. In recent years, much effort has also centred around designing effective uses of immunotherapy for the treatment of resectable NSCLC (Table 3
In October 2021, the FDA approved atezolizumab for adjuvant treatment following resection and platinum-based chemotherapy in patients with stage II and IIIA NSCLC whose tumours have a PD-L1 expression of greater than/equal 1% of tumour cells. This approval came about following the Impower010 trial which demonstrated a DFS benefit with atezolizumab versus best supportive care after adjuvant chemotherapy 
. This was the first phase III trial to demonstrate a benefit from immunotherapy in patients with early-stage resectable NSCLC. In 2023, the KEYNOTE-091/PEARLS trial investigated pembrolizumab for adjuvant treatment of early-stage NSCLC following resection and optional platinum-based chemotherapy for patients with stage IB-IIIA NSCLC. This is approved for this indication, independent of tumoural PD-L1 expression 
Researchers have also recently witnessed the use of immunotherapy in the neoadjuvant setting for NSCLC. The Checkmate-816 trial was a phase III trial examining the use of nivolumab plus platinum-based chemotherapy versus chemotherapy alone, followed by resection in patients with stage IB to IIIA resectable NSCLC; patients were enrolled regardless of PD-L1 status 
. The results demonstrated that nivolumab plus chemotherapy resulted in significantly longer event-free survival and a higher percentage of patients with a pathological complete response than chemotherapy alone. Similar results have also been observed in the NADIM trial, for patients with resectable stage IIIA NSCLC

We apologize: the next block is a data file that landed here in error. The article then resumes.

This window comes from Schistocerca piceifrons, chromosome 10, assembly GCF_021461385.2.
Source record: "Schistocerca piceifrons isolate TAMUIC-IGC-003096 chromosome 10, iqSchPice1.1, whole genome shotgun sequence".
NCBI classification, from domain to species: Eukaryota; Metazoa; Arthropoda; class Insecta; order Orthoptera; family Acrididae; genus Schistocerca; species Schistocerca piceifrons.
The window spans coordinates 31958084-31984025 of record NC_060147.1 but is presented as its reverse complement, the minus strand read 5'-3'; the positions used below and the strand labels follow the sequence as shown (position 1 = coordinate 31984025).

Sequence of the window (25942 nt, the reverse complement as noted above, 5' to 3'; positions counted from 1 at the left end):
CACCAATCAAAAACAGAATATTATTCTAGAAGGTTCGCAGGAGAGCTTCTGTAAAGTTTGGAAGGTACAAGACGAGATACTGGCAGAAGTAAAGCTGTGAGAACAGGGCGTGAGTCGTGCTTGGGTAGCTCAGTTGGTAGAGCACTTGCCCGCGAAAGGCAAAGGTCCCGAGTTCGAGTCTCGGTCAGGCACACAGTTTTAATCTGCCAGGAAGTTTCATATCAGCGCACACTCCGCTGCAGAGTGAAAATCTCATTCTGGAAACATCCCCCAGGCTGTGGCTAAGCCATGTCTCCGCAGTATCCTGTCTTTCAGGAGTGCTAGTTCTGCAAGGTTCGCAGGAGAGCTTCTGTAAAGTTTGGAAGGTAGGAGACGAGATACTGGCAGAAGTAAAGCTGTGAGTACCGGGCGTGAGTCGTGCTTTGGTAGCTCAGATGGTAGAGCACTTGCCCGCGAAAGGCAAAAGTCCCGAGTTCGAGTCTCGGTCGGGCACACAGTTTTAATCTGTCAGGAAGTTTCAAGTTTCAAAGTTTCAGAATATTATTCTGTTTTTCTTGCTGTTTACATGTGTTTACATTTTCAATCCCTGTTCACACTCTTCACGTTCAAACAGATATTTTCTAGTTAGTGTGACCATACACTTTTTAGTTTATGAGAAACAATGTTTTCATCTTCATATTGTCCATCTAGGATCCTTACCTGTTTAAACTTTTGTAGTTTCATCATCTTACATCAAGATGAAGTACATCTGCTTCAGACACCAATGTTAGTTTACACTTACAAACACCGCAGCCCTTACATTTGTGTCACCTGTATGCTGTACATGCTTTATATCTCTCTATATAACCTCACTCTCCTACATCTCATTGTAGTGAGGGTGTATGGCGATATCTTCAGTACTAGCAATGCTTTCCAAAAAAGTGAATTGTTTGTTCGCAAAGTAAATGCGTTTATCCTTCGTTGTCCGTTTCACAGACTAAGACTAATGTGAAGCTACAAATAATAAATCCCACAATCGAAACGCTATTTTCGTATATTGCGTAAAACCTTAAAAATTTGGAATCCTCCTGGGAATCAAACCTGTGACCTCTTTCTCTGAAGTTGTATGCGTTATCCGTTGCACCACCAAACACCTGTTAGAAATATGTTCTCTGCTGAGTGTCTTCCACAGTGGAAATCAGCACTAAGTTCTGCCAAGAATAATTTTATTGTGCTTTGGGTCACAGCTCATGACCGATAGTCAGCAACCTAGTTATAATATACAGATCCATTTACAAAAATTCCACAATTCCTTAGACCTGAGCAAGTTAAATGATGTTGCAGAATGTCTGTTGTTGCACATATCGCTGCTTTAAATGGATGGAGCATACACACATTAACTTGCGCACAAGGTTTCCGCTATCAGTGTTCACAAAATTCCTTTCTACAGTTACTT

. The trial compares the effect of nivolumab with chemotherapy against chemotherapy as a monotherapy. While the trial is still ongoing, current results show an improved overall survival in patients treated with chemo-immunotherapy compared with chemotherapy alone, with overall survival at 24 months showing 85.3% vs. 64.8%.
In March 2022, the Checkmate-816 data led to the FDA approval of neoadjuvant nivolumab and platinum-doublet chemotherapy for the treatment of early-stage resectable NSCLC. The NEOSTAR trial was also performed in the neoadjuvant setting, examining the effect of nivolumab or nivolumab and ipilimumab followed by surgery in patients with resectable NSCLC. The data from this trial indicate that neoadjuvant nivolumab and ipilimumab-based therapy enhances pathological response, tumour immune infiltrates and immunological memory 
For patients with resectable NSCLC, the goal of therapy is cure. In the context of a curable disease, ICIs are used to reduce the risk of relapse, but it is critical that they do not interfere with the curative portion of the treatment paradigm, that is, surgery. This is a particular challenge for patients being treated in the neoadjuvant setting (e.g., CHECKMATE-816) in which the use of neoadjuvant therapy could be associated with delays to surgery. Encouragingly, an increased risk of surgical complications has not been observed in most neoadjuvant studies involving ICIs and NSCLC. For example, in the CHECKMATE-816 study, the authors reported surgical complications of 41.6% in the nivolumab plus chemotherapy arm and 46.7% in the chemotherapy arm 
. Encouragingly, only 3.4% of patients had delayed surgery in the nivolumab plus chemotherapy arm and 5.1% in the chemotherapy alone arm.
For patients in the adjuvant setting (e.g., PEARLS/IMPower010), different challenges emerge compared with the neoadjuvant setting